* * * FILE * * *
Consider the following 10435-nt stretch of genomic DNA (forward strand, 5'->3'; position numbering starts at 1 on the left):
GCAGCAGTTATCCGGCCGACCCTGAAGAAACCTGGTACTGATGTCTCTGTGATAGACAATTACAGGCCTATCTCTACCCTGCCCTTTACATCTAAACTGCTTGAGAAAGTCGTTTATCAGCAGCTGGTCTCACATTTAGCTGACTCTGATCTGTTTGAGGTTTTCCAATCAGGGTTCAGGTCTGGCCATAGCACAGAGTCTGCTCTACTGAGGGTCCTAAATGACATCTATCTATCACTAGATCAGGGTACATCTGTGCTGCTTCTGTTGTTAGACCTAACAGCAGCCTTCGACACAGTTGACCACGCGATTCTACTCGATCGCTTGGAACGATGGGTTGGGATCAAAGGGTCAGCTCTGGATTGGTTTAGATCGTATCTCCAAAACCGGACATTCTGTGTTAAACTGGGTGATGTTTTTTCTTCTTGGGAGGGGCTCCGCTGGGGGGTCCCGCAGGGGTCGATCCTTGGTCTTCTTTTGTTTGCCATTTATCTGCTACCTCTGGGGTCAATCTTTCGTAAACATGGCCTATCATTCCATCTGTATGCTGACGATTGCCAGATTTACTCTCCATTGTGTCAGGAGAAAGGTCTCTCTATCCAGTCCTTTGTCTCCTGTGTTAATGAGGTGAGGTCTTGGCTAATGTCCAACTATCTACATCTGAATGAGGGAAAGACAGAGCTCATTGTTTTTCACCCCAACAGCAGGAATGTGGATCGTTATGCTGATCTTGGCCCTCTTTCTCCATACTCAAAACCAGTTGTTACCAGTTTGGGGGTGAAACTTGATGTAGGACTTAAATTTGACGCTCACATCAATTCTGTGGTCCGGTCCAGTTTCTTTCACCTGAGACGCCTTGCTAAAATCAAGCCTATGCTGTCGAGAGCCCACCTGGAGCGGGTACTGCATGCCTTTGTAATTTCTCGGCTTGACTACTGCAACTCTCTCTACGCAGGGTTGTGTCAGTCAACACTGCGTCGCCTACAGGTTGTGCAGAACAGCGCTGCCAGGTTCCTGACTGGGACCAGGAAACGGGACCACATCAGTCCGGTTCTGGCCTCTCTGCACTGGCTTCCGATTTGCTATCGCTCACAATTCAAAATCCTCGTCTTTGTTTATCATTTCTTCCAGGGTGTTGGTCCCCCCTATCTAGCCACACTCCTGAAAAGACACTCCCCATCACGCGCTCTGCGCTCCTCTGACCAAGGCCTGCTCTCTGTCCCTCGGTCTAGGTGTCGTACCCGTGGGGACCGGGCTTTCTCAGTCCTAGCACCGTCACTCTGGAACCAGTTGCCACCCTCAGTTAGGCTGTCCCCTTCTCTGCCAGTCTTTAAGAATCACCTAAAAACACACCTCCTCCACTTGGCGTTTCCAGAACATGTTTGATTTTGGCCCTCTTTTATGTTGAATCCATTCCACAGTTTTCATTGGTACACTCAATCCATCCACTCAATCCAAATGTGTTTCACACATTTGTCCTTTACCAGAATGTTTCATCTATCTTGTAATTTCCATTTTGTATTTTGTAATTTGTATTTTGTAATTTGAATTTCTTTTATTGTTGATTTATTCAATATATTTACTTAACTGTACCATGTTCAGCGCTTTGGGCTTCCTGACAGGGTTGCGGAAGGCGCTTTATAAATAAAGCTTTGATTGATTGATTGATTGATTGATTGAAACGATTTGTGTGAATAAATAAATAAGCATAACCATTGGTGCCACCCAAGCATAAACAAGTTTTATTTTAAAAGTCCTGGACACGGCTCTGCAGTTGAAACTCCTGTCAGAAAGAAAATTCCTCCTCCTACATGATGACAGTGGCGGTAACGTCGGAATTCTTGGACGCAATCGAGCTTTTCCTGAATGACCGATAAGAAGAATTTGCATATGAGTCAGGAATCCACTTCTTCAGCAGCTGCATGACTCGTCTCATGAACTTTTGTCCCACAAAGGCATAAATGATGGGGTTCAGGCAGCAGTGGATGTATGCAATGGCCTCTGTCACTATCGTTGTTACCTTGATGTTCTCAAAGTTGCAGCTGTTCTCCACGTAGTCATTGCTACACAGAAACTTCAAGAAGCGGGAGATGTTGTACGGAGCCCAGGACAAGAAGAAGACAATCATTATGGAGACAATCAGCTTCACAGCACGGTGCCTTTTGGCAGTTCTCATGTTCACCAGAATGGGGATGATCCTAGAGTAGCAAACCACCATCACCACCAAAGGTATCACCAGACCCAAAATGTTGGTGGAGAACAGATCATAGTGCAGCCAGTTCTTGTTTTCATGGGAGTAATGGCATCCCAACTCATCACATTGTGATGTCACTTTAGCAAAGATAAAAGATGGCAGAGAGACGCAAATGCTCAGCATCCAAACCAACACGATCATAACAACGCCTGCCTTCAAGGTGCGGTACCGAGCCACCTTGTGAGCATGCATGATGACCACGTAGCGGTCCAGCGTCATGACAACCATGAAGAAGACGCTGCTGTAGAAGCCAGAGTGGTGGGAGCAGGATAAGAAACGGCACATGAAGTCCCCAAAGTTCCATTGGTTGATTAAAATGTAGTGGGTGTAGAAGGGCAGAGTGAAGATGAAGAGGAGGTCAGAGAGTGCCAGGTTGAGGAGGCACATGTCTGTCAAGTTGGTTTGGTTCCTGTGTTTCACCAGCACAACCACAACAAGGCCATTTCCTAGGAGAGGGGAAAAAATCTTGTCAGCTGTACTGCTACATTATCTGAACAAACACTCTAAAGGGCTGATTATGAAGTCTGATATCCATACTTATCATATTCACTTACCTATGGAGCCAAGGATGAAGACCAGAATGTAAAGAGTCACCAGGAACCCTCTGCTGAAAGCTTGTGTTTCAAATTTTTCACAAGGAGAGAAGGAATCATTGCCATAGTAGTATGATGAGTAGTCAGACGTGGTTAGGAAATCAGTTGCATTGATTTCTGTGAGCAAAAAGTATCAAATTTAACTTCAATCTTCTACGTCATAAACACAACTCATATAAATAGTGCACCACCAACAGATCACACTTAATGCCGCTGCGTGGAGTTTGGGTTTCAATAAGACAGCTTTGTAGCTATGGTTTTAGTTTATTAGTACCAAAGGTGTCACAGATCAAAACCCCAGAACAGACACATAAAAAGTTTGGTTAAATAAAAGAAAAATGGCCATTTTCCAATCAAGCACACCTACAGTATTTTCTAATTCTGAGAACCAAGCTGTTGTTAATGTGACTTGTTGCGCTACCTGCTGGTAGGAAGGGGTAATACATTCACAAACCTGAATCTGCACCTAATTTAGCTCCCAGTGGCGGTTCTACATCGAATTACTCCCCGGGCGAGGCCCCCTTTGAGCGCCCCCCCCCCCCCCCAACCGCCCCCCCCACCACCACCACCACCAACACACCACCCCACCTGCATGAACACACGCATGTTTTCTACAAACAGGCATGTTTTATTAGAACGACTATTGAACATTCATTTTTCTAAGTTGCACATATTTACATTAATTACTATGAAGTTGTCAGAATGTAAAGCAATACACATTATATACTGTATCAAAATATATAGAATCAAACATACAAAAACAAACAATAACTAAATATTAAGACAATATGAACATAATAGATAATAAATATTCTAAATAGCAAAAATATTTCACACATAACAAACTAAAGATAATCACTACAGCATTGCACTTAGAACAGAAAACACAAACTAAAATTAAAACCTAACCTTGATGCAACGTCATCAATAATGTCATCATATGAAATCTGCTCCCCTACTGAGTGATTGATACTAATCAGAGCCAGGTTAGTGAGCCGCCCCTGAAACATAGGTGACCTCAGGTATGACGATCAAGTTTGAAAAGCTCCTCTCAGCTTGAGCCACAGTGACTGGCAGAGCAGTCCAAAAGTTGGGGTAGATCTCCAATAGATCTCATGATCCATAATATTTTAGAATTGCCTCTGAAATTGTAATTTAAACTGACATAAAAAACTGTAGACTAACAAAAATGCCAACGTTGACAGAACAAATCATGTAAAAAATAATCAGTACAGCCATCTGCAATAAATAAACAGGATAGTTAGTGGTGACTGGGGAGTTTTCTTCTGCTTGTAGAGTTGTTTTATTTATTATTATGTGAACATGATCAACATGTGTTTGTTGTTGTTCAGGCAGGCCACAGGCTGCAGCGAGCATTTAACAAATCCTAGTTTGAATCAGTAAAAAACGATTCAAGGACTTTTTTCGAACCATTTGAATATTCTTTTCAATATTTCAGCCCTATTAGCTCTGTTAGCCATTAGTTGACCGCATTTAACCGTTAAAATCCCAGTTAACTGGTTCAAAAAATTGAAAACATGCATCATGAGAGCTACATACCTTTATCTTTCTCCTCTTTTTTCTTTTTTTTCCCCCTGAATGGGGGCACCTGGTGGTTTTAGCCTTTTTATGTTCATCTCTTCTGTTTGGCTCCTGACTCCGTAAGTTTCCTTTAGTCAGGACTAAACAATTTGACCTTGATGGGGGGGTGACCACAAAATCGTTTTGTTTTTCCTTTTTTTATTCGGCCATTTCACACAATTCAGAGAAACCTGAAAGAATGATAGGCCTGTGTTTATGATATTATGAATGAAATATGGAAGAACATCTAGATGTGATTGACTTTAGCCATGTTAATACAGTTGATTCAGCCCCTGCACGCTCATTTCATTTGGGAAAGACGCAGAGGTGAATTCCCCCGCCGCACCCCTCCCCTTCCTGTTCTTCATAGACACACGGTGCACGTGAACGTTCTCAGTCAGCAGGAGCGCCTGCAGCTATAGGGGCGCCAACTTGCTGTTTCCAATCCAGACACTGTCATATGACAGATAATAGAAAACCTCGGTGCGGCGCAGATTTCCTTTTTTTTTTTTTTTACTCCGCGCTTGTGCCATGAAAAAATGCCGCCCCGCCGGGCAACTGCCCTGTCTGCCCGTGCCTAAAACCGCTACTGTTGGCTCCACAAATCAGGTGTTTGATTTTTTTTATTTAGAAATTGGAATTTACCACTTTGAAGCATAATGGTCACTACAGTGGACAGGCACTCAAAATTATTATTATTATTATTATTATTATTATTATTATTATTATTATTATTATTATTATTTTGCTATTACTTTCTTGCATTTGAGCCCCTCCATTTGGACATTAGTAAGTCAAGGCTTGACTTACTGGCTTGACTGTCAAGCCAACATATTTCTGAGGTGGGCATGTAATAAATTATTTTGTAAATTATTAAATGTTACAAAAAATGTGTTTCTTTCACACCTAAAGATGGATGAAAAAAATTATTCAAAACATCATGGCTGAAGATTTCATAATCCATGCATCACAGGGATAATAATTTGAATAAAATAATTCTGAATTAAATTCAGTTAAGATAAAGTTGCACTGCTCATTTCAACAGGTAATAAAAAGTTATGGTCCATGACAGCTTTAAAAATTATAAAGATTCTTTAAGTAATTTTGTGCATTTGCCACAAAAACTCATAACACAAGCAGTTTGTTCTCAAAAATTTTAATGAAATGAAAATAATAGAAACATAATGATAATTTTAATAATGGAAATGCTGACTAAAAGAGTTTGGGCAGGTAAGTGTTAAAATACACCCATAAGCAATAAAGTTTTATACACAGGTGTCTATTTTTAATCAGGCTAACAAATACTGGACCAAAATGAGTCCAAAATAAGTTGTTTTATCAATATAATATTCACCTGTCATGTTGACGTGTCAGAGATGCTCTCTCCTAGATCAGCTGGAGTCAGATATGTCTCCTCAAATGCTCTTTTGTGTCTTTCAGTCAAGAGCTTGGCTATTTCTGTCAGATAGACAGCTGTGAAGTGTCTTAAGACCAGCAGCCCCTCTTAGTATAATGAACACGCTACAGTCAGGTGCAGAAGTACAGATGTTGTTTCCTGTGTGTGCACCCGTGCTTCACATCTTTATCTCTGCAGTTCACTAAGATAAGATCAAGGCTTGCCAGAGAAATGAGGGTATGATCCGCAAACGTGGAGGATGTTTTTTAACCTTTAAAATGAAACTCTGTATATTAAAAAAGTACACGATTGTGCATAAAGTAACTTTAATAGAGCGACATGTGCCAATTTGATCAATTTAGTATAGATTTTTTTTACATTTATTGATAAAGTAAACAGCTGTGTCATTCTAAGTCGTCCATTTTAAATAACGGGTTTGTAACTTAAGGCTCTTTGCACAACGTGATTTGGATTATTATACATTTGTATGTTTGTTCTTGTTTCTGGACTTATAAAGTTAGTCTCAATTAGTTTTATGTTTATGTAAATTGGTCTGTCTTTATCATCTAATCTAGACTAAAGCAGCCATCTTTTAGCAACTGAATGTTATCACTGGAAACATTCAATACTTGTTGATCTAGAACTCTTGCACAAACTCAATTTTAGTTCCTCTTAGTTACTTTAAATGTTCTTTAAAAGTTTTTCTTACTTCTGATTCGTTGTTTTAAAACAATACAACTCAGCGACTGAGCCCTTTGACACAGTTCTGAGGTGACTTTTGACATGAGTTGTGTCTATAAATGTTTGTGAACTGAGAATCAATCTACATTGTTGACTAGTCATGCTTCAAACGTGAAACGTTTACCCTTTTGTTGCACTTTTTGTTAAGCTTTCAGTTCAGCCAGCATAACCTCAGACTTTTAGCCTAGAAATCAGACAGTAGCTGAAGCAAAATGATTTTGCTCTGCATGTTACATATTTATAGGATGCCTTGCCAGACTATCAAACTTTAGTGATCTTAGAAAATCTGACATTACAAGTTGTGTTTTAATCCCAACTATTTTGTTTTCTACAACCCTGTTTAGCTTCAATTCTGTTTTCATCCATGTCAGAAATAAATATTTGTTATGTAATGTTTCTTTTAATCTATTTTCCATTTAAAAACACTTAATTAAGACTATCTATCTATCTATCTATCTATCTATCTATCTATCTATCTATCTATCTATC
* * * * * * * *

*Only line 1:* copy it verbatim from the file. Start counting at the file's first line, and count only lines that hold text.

Consider the following 10435-nt stretch of genomic DNA (forward strand, 5'->3'; position numbering starts at 1 on the left):